This site uses cookies to improve your experience and to provide services and advertising. By continuing to browse, you agree to the use of cookies described in our Cookies Policy. You may change your settings at any time but this may impact on the functionality of the site. To learn more see our Cookies Policy.
Dublin: 1 °C Monday 18 November, 2019

10 rules for car interiors that all manufacturers should read immediately

What do we want? Cup holders, and USB ports and…

Image: Shutterstock/Standret

THERE ARE CERTAIN things that make driving that little bit easier, relaxing and enjoyable like having a chauffeur or a Bentley or your own private road network.

Having a really well thought out car interior can also improve your driving experience. So what makes a cabin a nice place to be?

Here are 10 rules that should be followed in (pretty much) all cases. Feel free to share them with your nearest car manufacturer.

1. Keep it simple, stupid

Source: Newspress

Car interiors should be simple and not distracting. Drivers shouldn’t have to take their eyes off the road and use a switchboard to adjust the air-con.

And buttons should be kept to a minimum – although, Panasonic may have taken this to the extreme with its CES 2017 concept, above.

2. Consider form as well as function

Source: Max Earey

When it is necessary to fit buttons they should be interesting and well designed like the pretty piano keys found in the new Peugeot 3008 or – my personal preference – cockpit-style toggle switches like ones found in MINIs, above.

3. Location, Location, Location

Source: Eremeev Pavel

In the 70s, the Citroen CX featured a vertically positioned stereo located between the front seats. It fit perfectly – but the cassette deck would fill up with dust, crumbs and loose change and cassettes would no longer slot in.

The CX also featured a huge ‘on/off’ button on the instrument binnacle. You had to lean forward and whack the switch on whenever you wanted to indicate. You then had to whack it off again as it didn’t self-cancel.

Last month, I was driving a Fiat 500 Sport and couldn’t put down the window. Why? Because I couldn’t locate the switch. Eventually, I found it down beside the gearstick.

Buttons, switches and equipment should be located in logical positions. Windows should be operated by handles or buttons just below the windows. Indicators should be on stalks near to where your hands are when driving. Stereo systems should be on the centre console. Drivers should not be fumbling around looking for these things whilst on the move. It’s a safety thing.

Source: Newspress

4. Include parking ticket holders

It’s such a simple idea but I love the ticket holders found on the windscreens of Skodas. No more playing cat and mouse with the parking ticket on a windy day.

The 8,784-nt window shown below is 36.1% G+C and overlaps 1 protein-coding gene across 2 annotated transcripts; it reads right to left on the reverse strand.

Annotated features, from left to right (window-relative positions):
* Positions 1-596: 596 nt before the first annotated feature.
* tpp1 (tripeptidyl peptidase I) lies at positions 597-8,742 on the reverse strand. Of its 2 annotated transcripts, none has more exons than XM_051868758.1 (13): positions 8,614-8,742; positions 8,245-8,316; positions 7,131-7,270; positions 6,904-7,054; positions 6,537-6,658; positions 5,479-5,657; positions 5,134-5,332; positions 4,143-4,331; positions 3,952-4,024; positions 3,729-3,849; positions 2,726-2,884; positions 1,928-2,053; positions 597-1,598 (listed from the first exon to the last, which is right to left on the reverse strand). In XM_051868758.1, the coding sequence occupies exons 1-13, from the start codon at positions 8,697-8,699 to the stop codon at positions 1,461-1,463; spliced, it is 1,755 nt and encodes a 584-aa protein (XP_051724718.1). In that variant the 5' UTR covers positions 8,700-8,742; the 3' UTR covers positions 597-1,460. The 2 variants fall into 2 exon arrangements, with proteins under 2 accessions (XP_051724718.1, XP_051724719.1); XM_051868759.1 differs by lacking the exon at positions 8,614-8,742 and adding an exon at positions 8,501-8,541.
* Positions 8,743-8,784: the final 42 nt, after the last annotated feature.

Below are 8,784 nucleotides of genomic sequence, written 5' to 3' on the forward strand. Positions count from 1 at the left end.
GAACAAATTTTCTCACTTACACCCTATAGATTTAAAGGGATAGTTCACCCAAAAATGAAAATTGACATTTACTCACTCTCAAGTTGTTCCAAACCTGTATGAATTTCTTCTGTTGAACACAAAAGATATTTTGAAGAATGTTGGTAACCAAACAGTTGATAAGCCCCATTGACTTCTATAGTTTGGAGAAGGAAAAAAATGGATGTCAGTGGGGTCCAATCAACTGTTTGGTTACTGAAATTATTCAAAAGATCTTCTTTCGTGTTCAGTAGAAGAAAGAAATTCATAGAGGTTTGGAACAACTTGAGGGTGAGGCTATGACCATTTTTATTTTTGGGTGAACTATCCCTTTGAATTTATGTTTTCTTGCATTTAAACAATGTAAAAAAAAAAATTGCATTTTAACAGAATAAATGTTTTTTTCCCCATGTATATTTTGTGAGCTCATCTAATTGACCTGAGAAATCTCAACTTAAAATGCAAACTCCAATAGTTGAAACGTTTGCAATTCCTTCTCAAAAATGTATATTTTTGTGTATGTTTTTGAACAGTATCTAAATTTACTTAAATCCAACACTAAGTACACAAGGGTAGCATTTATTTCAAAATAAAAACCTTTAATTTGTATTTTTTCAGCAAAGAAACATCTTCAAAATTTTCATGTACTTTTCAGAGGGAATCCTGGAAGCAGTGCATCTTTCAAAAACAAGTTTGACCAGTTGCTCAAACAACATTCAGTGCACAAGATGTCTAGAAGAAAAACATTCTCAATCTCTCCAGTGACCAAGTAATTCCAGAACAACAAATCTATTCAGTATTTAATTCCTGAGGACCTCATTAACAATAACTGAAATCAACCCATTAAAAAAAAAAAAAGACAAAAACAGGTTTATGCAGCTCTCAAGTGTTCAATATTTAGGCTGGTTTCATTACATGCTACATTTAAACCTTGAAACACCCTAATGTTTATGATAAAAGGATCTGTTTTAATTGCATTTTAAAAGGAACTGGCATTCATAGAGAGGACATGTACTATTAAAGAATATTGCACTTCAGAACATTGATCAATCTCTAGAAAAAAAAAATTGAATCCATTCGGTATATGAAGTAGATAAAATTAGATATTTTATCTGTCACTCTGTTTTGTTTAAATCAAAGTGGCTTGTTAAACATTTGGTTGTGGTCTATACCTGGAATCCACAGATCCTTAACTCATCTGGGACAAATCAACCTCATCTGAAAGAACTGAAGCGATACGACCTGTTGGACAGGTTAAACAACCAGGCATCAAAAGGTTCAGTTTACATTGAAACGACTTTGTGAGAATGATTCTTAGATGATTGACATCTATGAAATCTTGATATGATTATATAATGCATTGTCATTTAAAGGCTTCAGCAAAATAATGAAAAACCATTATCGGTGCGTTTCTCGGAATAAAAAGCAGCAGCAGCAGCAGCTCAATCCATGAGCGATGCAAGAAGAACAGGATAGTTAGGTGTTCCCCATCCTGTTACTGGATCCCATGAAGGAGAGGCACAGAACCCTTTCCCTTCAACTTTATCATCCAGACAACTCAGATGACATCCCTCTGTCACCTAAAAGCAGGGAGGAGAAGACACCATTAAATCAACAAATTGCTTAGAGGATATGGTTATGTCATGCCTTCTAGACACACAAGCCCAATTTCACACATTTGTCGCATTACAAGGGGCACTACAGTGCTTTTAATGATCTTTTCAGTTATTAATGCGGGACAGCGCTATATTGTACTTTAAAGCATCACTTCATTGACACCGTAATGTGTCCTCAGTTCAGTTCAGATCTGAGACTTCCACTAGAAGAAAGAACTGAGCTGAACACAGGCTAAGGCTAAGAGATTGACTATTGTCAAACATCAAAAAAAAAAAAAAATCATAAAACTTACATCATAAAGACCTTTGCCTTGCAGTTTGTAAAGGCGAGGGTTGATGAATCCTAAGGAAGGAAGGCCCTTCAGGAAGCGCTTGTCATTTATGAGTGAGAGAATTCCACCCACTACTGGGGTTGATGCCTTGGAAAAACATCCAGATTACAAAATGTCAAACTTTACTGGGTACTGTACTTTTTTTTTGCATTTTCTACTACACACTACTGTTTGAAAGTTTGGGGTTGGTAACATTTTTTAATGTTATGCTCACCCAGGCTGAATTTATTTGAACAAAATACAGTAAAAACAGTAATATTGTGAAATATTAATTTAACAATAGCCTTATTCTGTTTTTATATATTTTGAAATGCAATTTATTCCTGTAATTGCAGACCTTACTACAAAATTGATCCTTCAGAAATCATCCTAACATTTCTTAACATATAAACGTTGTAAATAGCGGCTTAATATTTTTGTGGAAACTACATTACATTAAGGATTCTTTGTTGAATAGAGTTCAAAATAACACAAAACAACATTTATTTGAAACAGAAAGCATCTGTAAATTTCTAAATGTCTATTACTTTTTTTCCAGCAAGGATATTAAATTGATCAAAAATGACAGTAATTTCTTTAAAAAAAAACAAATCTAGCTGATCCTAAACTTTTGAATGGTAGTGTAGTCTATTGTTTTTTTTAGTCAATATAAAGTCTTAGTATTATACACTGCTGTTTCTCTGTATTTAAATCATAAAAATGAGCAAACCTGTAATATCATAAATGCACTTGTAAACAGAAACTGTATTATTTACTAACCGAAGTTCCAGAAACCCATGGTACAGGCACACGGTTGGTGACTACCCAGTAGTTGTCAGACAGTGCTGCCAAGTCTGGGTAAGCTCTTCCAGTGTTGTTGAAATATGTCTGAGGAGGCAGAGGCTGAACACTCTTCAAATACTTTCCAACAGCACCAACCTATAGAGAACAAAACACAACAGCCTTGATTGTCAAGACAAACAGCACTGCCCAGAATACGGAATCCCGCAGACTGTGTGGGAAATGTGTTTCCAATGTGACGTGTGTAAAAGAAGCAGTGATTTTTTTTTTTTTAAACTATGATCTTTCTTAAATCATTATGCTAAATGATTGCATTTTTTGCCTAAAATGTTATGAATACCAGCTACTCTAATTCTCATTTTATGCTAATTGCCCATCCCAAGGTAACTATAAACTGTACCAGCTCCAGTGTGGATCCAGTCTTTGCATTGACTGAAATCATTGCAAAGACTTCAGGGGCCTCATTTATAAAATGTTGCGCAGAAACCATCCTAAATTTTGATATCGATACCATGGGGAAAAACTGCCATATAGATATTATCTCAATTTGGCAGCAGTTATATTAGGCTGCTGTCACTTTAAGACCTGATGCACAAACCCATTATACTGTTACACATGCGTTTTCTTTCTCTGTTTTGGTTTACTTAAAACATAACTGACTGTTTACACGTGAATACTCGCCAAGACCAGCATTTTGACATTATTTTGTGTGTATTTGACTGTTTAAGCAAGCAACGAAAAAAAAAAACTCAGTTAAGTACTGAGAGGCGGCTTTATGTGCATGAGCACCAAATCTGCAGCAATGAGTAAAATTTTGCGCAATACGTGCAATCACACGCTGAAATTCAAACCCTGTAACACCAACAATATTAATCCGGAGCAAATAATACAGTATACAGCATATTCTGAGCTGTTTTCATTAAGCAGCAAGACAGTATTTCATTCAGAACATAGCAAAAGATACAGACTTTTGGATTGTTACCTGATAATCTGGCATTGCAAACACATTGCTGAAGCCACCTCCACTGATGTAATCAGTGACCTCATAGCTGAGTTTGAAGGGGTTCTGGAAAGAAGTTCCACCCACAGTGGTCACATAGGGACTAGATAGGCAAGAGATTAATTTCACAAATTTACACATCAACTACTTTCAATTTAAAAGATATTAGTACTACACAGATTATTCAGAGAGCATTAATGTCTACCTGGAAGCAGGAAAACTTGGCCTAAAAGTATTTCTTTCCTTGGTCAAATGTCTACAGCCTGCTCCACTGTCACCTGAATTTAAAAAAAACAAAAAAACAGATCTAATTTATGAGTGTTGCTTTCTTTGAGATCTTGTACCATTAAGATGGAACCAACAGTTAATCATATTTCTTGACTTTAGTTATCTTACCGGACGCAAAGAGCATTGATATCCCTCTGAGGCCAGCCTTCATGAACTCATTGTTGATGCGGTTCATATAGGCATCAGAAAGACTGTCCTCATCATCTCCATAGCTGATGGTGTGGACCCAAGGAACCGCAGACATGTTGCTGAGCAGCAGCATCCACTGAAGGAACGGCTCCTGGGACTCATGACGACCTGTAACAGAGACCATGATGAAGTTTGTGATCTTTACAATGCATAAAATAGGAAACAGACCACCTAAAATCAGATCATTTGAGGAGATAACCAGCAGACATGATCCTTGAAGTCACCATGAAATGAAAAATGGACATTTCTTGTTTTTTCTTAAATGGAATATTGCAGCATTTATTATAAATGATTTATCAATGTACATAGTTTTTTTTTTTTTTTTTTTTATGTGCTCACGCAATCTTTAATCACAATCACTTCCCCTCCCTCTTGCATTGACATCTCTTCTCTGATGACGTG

5. Give the driver the best seat in the house

Source: Mazda

Having an interior with a great ergonomic design is a must. This means: a fully adjustable seat and steering wheel for a comfortable and safe driving position with good visibility, a well-designed steering wheel so the driver can see the instrument cluster clearly, and a well-positioned gearstick so the driver can easily change gear without much straining.

All of these add up to a relaxing and comfortable drive that puts very little strain on the driver’s body. A must for stress-free motoring. I think Mazda have nailed this with its MX-5.

6. Be realistic with your cupholders

Source: Photo:

Cupholders that hold at least a medium-sized coffee cup or a bottle of soda would be much appreciated. I’m looking at you French car makers and your teeny tiny espresso sized cup holders.

When adding cupholders – at least two up front, please – the location rule also applies. It’s quite frustrating when you try to remove your full cup of hot coffee from a cupholder under the centre console and you have to tip the cup to get it out. This inevitably means spilling coffee everywhere.

Cupholders located further back perhaps behind the hand brake are ideal. Afterall, keeping hydrated helps you focus and stay alert!

7. Glove boxes are not just for gloves

Source: Wieck

A glove box that can hold something bigger than an actual pair of gloves would be a real joy. I particularly like the magnetic glovebox of the 1957 Cadillac Eldorado Brougham, which held a minibar, leather notebook, cigarette case, comb and perfume diffuser. All the essentials.

8. Remember that everyone owns a phone

Source: SKODA

Basically everybody has a mobile phone nowadays so it makes sense for cars to have a dedicated space especially for mobiles.

A space that also features wireless / inductive charging would also be an added bonus as it would eliminate the need for pesky wires and fighting over the USB ports, which leads me nicely to…

9. Get connected

Add more USB ports. At least two up front and two in the back, especially in cars marketed at families.

10. His-and-hers heat

Dual zone climate control is the Dr Phil of car features. It has saved my relationship countless of times.

When he has it set to a teeth-chattering 19 degrees I no longer have to sit in the car with a hot water bottle strapped to my chest giving him icy death stares. I can just turn the heat up on my side to a more normal 30 degrees and bask in the balmy heat.

READ: What is Apple CarPlay and how does it work? >

READ: The 6 driving habits that annoy me the most as a motoring journalist >

  • Share on Facebook
  • Email this article

About the author:

Melanie May  /

Read next: